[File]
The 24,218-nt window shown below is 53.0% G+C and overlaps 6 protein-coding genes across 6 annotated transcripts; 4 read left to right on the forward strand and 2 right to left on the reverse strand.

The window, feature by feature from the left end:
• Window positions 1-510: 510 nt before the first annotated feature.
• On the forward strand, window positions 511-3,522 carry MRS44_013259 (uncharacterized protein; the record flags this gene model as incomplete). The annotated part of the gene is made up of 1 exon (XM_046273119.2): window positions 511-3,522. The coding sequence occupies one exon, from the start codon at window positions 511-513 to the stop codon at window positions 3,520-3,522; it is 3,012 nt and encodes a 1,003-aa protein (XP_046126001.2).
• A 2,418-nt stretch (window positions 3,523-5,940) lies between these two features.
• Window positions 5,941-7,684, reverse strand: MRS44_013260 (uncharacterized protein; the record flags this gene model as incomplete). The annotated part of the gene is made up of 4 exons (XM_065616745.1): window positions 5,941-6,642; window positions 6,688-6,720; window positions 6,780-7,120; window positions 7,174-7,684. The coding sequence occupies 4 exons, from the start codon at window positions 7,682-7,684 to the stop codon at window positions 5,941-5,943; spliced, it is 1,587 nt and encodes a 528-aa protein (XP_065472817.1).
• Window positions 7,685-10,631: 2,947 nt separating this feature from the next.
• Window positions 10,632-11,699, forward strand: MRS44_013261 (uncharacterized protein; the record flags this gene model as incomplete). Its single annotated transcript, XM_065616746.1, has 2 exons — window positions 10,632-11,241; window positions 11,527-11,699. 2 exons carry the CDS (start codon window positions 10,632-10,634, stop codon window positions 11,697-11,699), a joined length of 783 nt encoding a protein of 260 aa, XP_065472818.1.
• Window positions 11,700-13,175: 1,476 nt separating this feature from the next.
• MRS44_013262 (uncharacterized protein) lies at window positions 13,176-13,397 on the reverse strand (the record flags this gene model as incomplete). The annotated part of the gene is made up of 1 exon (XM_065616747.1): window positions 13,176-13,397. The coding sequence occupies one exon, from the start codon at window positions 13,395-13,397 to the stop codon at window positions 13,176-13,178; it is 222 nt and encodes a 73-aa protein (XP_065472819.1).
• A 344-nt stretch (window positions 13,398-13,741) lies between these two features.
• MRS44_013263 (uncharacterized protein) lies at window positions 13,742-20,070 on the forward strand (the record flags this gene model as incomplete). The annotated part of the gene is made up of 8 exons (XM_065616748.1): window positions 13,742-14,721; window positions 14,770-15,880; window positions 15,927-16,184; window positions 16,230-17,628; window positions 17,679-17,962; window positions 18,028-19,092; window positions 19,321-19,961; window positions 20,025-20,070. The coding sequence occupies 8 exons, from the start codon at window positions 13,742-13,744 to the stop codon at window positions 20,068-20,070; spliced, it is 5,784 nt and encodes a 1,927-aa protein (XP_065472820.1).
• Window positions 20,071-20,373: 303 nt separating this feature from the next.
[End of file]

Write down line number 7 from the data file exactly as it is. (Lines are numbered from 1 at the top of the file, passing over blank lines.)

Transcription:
• Window positions 7,685-10,631: 2,947 nt separating this feature from the next.